About 60 million years ago, the continents of Europe and America were moving away from one another as the Atlantic Ocean opened. Hot magma welled up through the rift between the continents and spilled on to the surface of the Earth, covering what is now Antrim in layers of basalt.
Activity paused for a few million years, and the action of wind and weather on the top layer of basalt leached out soluble minerals from the top layers, leaving behind a surface layer of bright red lateritic rocks rich in iron, which is relatively insoluble.
Then eruptions resumed, and an outpouring of basaltic lava flowed down into a valley in the earlier rocks. As it cooled on contact with the air, the lava contracted and cracks developed along planes of least resistance, creating the hexagonal columns which make up the Giant's Causeway. The columns develop perpendicular to the nearest cool place, so those on the sides of the valley tended to develop on a slant. They also contracted lengthwise, forming the joints which cut across the columns at intervals.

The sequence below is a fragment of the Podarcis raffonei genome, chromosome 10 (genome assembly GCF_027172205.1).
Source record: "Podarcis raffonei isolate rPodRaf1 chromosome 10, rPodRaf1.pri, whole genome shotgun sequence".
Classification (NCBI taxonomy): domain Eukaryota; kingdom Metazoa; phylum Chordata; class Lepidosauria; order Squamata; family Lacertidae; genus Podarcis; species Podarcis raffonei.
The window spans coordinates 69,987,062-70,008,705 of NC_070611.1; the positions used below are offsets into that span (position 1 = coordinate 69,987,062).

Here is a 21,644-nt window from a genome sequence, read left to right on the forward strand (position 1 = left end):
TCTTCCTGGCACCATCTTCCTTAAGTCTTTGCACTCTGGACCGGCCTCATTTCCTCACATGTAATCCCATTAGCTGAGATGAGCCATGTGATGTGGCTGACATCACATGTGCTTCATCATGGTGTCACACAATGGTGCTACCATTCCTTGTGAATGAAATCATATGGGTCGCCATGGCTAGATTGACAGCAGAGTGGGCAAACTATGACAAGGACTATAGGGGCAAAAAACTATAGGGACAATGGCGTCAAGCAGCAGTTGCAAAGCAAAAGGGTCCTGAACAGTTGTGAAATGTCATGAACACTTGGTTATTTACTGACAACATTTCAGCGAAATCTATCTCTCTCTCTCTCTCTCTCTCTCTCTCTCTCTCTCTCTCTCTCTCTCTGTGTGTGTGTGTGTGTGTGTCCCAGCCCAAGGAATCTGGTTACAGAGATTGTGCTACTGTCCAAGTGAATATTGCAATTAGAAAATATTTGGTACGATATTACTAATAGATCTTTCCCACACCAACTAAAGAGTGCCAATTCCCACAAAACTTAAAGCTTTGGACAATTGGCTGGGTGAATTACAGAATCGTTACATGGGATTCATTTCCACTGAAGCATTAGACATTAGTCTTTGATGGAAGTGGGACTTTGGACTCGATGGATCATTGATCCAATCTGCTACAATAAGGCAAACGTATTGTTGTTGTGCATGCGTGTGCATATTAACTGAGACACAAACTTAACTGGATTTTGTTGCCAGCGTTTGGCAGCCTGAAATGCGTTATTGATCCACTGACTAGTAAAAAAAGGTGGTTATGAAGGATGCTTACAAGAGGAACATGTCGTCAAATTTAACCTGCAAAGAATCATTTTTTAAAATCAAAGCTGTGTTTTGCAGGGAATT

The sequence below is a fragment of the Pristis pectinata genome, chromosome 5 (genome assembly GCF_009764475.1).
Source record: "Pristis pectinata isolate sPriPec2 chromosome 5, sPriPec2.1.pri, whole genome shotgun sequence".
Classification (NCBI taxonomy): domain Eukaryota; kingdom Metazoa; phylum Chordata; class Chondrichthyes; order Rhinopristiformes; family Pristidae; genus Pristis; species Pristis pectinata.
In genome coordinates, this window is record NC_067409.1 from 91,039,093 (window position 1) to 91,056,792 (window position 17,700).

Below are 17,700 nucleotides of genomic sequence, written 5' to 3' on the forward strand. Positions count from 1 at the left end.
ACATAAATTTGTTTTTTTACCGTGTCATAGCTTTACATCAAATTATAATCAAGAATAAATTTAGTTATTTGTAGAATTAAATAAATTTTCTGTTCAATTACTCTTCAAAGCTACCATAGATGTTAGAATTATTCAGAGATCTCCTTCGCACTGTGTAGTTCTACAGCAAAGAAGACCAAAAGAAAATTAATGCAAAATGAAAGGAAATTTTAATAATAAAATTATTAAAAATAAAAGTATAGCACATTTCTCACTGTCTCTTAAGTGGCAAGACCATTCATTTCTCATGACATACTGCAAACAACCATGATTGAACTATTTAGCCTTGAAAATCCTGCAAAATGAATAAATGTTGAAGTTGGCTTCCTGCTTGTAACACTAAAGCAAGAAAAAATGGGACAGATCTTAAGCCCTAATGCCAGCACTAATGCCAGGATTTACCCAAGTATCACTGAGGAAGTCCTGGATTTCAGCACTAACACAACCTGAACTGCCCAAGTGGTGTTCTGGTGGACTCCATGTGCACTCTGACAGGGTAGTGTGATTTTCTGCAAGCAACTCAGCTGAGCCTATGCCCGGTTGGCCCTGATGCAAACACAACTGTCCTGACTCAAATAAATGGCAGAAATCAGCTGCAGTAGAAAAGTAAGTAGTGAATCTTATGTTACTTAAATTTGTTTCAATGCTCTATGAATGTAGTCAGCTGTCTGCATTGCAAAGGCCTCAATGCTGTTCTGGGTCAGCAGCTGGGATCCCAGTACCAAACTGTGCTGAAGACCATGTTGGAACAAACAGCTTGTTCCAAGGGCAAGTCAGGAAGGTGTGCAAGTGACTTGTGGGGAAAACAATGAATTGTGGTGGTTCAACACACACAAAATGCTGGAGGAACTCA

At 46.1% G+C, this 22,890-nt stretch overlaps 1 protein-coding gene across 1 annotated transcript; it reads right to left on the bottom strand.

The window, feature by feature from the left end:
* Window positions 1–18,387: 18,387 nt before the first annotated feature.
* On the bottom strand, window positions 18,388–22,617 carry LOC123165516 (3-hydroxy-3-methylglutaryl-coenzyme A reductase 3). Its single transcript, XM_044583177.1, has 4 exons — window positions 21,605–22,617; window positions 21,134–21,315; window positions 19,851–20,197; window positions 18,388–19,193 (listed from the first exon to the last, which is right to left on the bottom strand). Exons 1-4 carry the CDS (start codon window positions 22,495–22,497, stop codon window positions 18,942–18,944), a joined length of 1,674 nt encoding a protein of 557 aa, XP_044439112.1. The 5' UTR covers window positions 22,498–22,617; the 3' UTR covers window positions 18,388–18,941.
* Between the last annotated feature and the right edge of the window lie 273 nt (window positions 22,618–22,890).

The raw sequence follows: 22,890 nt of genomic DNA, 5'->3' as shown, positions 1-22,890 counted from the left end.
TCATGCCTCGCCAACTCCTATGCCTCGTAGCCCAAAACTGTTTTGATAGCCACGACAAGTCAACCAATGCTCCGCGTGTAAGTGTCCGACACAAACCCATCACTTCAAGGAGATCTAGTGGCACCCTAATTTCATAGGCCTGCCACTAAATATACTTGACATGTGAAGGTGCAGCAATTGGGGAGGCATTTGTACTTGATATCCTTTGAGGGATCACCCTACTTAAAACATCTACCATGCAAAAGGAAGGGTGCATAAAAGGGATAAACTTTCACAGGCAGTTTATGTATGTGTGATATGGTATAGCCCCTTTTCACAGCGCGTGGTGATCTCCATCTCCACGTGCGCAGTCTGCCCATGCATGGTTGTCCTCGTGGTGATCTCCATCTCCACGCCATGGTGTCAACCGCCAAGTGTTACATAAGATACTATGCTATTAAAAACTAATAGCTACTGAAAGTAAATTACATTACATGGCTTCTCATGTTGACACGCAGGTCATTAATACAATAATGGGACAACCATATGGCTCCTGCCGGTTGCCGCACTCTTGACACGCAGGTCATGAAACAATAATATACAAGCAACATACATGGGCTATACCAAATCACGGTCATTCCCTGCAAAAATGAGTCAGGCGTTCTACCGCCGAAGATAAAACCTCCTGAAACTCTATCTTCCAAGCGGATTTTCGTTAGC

The result is the Giant's Causeway, a World Heritage Site.